In Pine River, as in any small town, there are individuals who are well-known by most everyone. Thanks to 38 years of owning a local department store and 20 years behind the desk at the Pine River Information Center, John Wetrosky is definitely one of those individuals.
Wetrosky will soon retire from his role as executive director of the Pine River Chamber.
As anyone who has read his longtime column - The Last Windrow - in this newspaper knows, Wetrosky is Iowa born and raised on a farm in Le Mars in the northwest part of the state.
“We did all the things small family farms do - milked cows and raised hogs and all those types of things," Wetrosky said.
His life could easily have kept him in Iowa. But when he was a 22-year-old college graduate, Wetrosky's parents noted how difficult family farms were to keep open, and they decided to buy a resort on Pelican Lake in Crow Wing County. He had to choose if he would follow.
“I had a job, one that I wasn't too happy with,” Wetrosky said. “I said, 'Heck, I'm going to go to Minnesota and see what I can find up there,' so that's how I ended up here.”
The resort was Jones Resort (they renamed it Hawkeye Resort) on Jones Bay that had run since the 1920s and continues to operate on a seasonal basis with Wetrosky and his five younger siblings at the wheel.
The resort helped to guide Wetrosky to his first local job outside of the resort in 1971.
“I always loved to fish. As a part of the resort we started stopping into this little bait shop, Marv Koep's,” Wetrosky said. “One day I was there and looking around picking up a few items for the resort. Marv came up to me and wanted to know if I'd be interested in working there because he and Judy had been running it by themselves. They'd been running 23 days without sleep and were basically wore out right before fishing opener.”
The bait shop connected Wetrosky even more to the area and helped propel him in other directions. The shop was the original location of the Nisswa Guides League with locally famous guides Gary Roach and Al Lindner. Wetrosky not only got to know the customers there, but also the guides. So much so that when one of the guides was overbooked, Wetrosky would guide trips.
He managed the shop for several years. During his down time he did what most anyone else would do, spending time with friends and family. One such occasion likely changed the direction of his life once more. Waiting in line for the restroom at Red's Pizza in Nisswa, Wetrosky met his future wife, Jackie Silbaugh.
“We were standing in line for Red's one restroom,” Wetrosky said. “We got to talking a bit.”
Wetrosky learned that she was the daughter of Walt and Jeanette Silbaugh, of Pine River. She worked in the Cities as a social worker, but she let slip that she sometimes spent time in Crosslake.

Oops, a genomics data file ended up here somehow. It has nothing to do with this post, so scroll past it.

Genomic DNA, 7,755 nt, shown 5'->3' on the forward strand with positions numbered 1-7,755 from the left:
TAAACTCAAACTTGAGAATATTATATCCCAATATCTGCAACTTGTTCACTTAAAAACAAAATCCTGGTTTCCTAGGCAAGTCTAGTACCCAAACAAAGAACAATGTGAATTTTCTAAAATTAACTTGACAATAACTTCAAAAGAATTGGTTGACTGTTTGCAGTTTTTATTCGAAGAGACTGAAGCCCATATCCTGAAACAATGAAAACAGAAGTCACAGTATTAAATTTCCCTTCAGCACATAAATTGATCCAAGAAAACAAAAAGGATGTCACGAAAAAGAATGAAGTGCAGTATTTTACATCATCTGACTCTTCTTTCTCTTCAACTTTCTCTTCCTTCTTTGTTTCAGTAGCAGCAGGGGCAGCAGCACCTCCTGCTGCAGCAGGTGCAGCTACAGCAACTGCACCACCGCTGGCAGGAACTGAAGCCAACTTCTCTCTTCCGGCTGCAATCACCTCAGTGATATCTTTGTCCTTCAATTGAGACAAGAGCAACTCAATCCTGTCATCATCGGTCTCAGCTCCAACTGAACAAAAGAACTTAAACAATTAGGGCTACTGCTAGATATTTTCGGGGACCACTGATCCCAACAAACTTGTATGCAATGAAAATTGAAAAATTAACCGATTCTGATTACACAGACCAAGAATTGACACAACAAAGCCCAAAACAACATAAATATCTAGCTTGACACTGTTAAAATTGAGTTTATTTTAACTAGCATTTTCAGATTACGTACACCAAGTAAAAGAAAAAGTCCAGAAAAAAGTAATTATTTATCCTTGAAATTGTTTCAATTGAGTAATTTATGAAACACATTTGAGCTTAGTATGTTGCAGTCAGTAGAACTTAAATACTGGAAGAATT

“A week or so later I went to Crosslake and there she was,” Wetrosky said.
They married in 1975. Three years later, Wetrosky left the bait shop and together they purchased her parents' department store in Pine River, Silbaugh's Department Store. As store owners they were part of a thriving business community in Pine River with three hardware stores, two pharmacies, several cafes and car dealerships.
He was a member of that community not only as a business owner, but also as a member of the chamber of commerce, a very involved and active chamber of commerce.
Wetrosky was part of the chamber in 1992 when the local bowling alley burned down. The chamber mustered the community together and sold shares in the alley until it could be rebuilt. They also worked to get the once-popular Pine River Country Club running.
“I've been inspired by this community,” Wetrosky said upon looking back.
He was also witness to the formation of the Paul Bunyan Trail, and was part of the creation of the Cass County Economic Development Corporation and the Pine River Economic Development group. When the chamber of commerce decided to build a new information center and hire a new executive director in 2000, of course Wetrosky threw his hat in the ring.
Wetrosky has been a prominent face of the community as chamber director and business owner, but he also became known through his newspaper column, The Last Windrow, which he began to write for the Pine River Journal when the newspaper was owned by Keith and Martha Anderson. That column has drawn a following from those who like his creative nonfiction style of writing about farm living and his days in that life. He has such a following that he writes his column for a South Dakota newspaper as well.
But life is always changing and nothing lasts forever.
The Wetroskys sold their business in 2016 and now Wetrosky's time as executive director with the chamber is also coming to an end as the chamber board is in the process of hiring a new director. Just as his wife started a part-time job upon retiring, Wetrosky has no plan of completely settling down.
“I'd like to find something part time to occupy me,” Wetrosky said. “I'm not very good if I don't have anything to do. I'm excited to see the new director coming in. He's a local kid that grew up here. He knows a lot about the area, which is important in this position.”
Those who like to keep tabs on Wetrosky will likely appreciate learning that he plans to continue his column for as long as he physically can.
Travis Grimler may be reached at 218-855-5853 or firstname.lastname@example.org. Follow him on Facebook and on Twitter at www.twitter.com/@PEJ_Travis.